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Speleology in Kazakhstan

Shakalov on 04 Jul, 2018
Hello everyone!   I pleased to invite you to the official site of Central Asian Karstic-Speleological commission ("Kaspeko")   There, we regularly publish reports about our expeditions, articles and reports on speleotopics, lecture course for instructors, photos etc. ...

New publications on hypogene speleogenesis

Klimchouk on 26 Mar, 2012
Dear Colleagues, This is to draw your attention to several recent publications added to KarstBase, relevant to hypogenic karst/speleogenesis: Corrosion of limestone tablets in sulfidic ground-water: measurements and speleogenetic implications Galdenzi,

The deepest terrestrial animal

Klimchouk on 23 Feb, 2012
A recent publication of Spanish researchers describes the biology of Krubera Cave, including the deepest terrestrial animal ever found: Jordana, Rafael; Baquero, Enrique; Reboleira, Sofía and Sendra, Alberto. ...

Caves - landscapes without light

akop on 05 Feb, 2012
Exhibition dedicated to caves is taking place in the Vienna Natural History Museum   The exhibition at the Natural History Museum presents the surprising variety of caves and cave formations such as stalactites and various crystals. ...

Did you know?

That gour is flowstone deposit, normally of calcite, built up along the edge of a pool due to precipitation from a thin film of overflow water. once initiated, by calcite-saturated water overflowing from floor hollows, development is selfenhancing, and the gours can grow into large dams many meters high and wide. inside the gour pool, more calcite may be precipitated as crystals or pearls. large flights of gours occur in many caves, with spectacular and well known examples around the hall of thirteen in the gouffre berger, france. large travertine, gours can form in the open air, as at band-i- amir, afghanistan [9]. see also rimstone barrage; rimstone barrier; rimstone dam.?

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Featured articles from Cave & Karst Science Journals
Chemistry and Karst, White, William B.
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Featured articles from other Geoscience Journals
Karst environment, Culver D.C.
Mushroom Speleothems: Stromatolites That Formed in the Absence of Phototrophs, Bontognali, Tomaso R.R.; D’Angeli Ilenia M.; Tisato, Nicola; Vasconcelos, Crisogono; Bernasconi, Stefano M.; Gonzales, Esteban R. G.; De Waele, Jo
Calculating flux to predict future cave radon concentrations, Rowberry, Matt; Marti, Xavi; Frontera, Carlos; Van De Wiel, Marco; Briestensky, Milos
Microbial mediation of complex subterranean mineral structures, Tirato, Nicola; Torriano, Stefano F.F;, Monteux, Sylvain; Sauro, Francesco; De Waele, Jo; Lavagna, Maria Luisa; D’Angeli, Ilenia Maria; Chailloux, Daniel; Renda, Michel; Eglinton, Timothy I.; Bontognali, Tomaso Renzo Rezio
Evidence of a plate-wide tectonic pressure pulse provided by extensometric monitoring in the Balkan Mountains (Bulgaria), Briestensky, Milos; Rowberry, Matt; Stemberk, Josef; Stefanov, Petar; Vozar, Jozef; Sebela, Stanka; Petro, Lubomir; Bella, Pavel; Gaal, Ludovit; Ormukov, Cholponbek;
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Your search for periglacial (Keyword) returned 35 results for the whole karstbase:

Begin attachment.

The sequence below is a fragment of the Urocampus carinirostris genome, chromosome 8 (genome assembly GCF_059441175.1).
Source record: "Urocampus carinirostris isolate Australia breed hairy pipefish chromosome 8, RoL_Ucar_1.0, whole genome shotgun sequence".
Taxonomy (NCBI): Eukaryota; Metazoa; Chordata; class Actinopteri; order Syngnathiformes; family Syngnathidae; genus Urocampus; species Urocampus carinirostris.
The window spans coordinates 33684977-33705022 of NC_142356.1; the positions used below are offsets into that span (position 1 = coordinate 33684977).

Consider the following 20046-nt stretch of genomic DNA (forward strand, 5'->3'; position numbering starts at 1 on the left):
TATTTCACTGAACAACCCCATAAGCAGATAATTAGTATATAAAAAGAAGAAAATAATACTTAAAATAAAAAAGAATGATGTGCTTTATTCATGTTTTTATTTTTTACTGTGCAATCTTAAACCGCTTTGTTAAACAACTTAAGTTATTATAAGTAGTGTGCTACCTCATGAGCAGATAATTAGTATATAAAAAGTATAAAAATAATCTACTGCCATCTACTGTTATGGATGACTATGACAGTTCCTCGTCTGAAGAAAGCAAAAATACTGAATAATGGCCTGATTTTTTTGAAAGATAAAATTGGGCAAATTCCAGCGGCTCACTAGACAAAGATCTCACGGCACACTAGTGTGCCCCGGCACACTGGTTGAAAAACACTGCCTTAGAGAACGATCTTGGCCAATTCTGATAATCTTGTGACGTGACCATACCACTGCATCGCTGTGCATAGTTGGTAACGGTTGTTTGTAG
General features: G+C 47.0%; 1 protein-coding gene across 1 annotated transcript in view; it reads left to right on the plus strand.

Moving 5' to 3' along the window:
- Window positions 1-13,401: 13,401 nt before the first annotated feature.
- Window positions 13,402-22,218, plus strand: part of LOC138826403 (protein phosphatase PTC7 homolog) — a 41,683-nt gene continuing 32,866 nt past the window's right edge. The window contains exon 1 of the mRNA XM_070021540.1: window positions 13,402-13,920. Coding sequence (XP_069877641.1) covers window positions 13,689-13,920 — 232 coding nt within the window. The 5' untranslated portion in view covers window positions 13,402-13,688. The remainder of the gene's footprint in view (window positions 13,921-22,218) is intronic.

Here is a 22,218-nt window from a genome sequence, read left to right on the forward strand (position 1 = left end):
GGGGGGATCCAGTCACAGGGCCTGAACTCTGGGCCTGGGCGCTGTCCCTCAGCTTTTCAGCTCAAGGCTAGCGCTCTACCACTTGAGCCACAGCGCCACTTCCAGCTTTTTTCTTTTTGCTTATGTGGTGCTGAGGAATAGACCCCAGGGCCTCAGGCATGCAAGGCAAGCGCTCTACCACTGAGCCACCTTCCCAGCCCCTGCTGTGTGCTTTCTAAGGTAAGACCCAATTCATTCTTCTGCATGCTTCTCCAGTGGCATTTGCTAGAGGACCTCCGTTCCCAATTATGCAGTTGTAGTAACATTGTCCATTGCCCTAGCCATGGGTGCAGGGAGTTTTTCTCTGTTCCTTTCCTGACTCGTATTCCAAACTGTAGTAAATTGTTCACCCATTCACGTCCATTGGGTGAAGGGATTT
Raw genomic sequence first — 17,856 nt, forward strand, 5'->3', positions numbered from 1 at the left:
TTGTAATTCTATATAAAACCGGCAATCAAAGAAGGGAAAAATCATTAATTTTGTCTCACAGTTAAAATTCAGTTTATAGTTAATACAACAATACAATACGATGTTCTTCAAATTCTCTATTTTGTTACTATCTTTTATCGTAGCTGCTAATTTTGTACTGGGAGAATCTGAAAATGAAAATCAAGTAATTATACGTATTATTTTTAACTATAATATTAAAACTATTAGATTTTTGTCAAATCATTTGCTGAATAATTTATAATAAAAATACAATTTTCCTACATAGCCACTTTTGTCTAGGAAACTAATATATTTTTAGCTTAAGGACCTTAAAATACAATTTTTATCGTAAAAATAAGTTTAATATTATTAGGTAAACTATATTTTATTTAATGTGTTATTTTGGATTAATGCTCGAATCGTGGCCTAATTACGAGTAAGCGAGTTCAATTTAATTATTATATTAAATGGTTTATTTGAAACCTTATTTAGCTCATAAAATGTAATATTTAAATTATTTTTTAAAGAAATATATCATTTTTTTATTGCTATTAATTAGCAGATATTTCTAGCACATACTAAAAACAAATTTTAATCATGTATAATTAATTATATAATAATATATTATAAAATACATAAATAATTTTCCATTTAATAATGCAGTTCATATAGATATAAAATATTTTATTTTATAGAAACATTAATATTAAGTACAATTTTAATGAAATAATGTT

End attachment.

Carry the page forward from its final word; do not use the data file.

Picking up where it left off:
Showing 16 to 30 of 35
Alpine Karst in Romania, 1999, Dana Tulucan Alina, Niculita Tulucan Tiberio, Beke Laszlo

The article expresses the view, that one may speak about the Alpine karst even in the areas outside the Alps, when special requirements are met, such as presence of carbonate rocks, affected by cryo-nival processes, glacial and periglacial erosion above the tree limit and the presence of superficial and underground karst phenomena.


Eustatic sea-level and climate changes over the last 600 ka as derived from mollusc-based ESR-chronostratigraphy and pollen evidence in Northern Eurasia, 2002, Molodkov Anatoly N. , Bolikhovskaya Nataliya S. ,
We reconstruct and correlate palaeoclimatic events and deposits from shelf, glacial, periglacial, and extraglacial zones of northern Eurasia over the last 600,000 years. The chronostratigraphical correlation of identified palaeoenvironmental and sea-level events and corresponding horizons is based on electron spin resonance (ESR) analysis of subfossil mollusc skeletal remains from marine, freshwater and Acheulian-bearing cave-site deposits. Over 230 shell samples from more than 40 sites along the continental margin of Eurasian north, in the Black and Caspian sea basins and terrestrial shells from a Lower Palaeolithic cave-site in the Northern Caucasus were dated via ESR to produce a late Quaternary geochronology. The Pleistocene composite section of the loess-palaeosoil formation includes two reference sections--Likhvin and Arapovichi--from the centre of the East-European plain. The palyno-chronostratigraphic record is interpreted as the product of six warm-climate/high sea-level events including the current interglacial, and six glacial events. They are presented either as complete climatic rhythms of glacial and interglacial rank, or by considerable portions of climatic-phytocoenotic phases constituents of the rhythm. The full-interglacial conditions are centred at about 580, 400, 310, 220 and between 145-70 calendar ka. A broad correspondence between long palynological sequence, directly ESR-dated warm-climate-related events and other palaeoenvironmental records described in the literature has been noted for 11 upper oxygen isotope stages (11 to 1). The results obtained in this study exemplify the potential of integrated chrono-climatostratigraphic sequences in linking marine and terrestrial palaeoclimate records that may eventually span the whole Brunhes chron